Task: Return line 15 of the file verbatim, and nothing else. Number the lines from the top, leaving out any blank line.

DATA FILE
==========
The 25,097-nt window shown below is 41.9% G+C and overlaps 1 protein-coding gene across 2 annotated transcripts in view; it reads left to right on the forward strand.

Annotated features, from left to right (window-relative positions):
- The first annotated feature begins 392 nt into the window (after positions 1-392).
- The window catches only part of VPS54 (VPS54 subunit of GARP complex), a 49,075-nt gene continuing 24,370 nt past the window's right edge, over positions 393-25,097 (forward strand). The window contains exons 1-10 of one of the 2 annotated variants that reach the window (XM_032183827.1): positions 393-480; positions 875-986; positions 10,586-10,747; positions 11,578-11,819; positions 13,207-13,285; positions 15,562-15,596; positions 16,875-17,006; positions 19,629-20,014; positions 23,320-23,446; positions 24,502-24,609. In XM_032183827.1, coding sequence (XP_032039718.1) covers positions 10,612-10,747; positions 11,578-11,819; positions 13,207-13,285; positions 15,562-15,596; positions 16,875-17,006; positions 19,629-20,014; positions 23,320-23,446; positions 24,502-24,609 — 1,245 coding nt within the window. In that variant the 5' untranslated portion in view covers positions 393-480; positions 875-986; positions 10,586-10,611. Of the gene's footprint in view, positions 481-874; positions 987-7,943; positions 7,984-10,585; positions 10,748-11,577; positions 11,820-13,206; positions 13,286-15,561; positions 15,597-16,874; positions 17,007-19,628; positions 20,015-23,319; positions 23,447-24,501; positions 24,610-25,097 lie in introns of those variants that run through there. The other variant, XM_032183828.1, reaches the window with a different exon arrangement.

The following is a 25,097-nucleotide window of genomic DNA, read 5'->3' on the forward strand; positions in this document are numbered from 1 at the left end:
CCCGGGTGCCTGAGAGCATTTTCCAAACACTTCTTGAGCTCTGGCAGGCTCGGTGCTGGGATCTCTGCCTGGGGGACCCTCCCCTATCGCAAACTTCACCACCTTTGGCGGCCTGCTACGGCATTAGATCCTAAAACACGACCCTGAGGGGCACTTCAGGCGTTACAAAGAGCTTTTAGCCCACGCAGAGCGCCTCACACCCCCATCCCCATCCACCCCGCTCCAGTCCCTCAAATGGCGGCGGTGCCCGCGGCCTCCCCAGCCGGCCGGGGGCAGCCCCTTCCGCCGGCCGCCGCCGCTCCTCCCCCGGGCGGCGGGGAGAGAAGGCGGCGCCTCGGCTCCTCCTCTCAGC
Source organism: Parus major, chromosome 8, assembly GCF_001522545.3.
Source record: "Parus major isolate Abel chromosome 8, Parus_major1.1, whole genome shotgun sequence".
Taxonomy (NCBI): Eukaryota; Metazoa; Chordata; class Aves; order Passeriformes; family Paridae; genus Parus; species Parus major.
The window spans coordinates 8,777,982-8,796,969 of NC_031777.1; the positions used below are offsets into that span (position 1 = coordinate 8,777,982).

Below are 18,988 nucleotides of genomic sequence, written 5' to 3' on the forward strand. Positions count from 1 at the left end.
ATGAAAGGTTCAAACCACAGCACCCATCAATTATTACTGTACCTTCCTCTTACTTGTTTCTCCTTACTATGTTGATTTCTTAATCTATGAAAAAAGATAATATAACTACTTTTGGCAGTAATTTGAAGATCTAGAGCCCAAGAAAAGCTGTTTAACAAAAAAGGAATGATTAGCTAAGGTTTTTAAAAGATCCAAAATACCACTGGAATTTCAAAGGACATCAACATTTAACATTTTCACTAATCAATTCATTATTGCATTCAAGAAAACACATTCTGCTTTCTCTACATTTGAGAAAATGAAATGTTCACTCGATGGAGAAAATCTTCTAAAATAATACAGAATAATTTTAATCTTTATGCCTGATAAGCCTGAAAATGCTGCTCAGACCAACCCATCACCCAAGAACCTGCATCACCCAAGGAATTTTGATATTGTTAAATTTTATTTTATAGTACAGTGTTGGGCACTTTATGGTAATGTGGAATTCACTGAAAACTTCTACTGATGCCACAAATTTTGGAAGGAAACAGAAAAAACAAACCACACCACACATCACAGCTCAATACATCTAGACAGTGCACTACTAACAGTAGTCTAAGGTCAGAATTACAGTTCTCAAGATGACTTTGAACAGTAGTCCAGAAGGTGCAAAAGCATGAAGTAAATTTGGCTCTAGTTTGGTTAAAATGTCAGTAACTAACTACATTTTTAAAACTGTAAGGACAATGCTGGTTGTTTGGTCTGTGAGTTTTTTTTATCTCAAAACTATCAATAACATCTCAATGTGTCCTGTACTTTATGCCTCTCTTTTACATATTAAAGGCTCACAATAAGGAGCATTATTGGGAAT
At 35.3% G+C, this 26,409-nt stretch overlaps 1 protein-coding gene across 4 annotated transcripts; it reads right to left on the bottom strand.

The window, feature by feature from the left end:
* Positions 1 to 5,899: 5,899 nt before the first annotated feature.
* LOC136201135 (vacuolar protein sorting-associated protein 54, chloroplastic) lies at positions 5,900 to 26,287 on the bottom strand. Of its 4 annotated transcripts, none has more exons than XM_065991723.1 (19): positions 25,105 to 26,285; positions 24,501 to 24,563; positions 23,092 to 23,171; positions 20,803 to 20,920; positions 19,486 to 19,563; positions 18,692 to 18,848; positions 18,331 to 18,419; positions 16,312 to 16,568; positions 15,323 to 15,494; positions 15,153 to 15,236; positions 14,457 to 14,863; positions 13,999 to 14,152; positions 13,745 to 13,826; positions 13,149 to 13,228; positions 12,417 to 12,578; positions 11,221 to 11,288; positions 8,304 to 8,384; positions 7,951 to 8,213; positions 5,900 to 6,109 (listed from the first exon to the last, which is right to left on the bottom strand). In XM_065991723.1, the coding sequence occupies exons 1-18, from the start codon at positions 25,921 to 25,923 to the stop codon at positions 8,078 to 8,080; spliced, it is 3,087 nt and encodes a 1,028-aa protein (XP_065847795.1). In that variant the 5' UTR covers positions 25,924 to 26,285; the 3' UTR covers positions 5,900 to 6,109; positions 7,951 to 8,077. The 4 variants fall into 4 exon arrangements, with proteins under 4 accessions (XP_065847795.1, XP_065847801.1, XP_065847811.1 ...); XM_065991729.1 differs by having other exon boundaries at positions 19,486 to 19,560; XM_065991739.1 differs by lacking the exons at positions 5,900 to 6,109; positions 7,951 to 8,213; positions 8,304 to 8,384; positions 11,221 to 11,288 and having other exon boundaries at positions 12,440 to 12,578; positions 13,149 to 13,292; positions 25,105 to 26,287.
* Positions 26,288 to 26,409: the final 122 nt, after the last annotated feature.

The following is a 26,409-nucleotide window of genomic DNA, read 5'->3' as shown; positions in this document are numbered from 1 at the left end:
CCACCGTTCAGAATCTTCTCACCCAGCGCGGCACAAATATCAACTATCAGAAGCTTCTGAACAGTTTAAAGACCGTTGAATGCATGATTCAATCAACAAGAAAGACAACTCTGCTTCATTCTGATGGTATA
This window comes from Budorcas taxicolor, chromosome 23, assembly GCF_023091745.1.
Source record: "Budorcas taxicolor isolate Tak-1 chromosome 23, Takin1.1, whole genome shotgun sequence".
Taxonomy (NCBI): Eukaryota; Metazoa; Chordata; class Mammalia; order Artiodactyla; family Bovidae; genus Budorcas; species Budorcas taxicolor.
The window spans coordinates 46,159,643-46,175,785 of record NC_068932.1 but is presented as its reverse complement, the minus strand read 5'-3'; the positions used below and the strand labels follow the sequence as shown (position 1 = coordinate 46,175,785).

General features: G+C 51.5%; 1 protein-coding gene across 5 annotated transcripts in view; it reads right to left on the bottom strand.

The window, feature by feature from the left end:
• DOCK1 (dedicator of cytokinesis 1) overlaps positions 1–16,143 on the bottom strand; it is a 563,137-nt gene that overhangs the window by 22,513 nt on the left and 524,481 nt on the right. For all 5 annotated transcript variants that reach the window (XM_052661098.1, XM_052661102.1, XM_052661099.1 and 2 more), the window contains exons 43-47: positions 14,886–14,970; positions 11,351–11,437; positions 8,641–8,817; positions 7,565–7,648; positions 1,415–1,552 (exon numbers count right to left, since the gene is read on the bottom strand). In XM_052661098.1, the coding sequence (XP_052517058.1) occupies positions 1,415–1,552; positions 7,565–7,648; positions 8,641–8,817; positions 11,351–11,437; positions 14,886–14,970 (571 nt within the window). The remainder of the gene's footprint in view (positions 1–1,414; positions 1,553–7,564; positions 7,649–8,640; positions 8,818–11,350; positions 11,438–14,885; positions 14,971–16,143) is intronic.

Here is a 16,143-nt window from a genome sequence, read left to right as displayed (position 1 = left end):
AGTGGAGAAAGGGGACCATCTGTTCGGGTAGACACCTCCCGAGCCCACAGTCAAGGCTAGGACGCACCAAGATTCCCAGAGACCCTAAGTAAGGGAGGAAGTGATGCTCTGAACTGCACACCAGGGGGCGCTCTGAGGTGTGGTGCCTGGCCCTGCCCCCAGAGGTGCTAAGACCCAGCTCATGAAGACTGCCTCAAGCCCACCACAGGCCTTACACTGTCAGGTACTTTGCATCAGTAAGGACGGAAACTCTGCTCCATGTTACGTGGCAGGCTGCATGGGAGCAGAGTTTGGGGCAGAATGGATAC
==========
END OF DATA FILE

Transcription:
* Positions 1 to 5,899: 5,899 nt before the first annotated feature.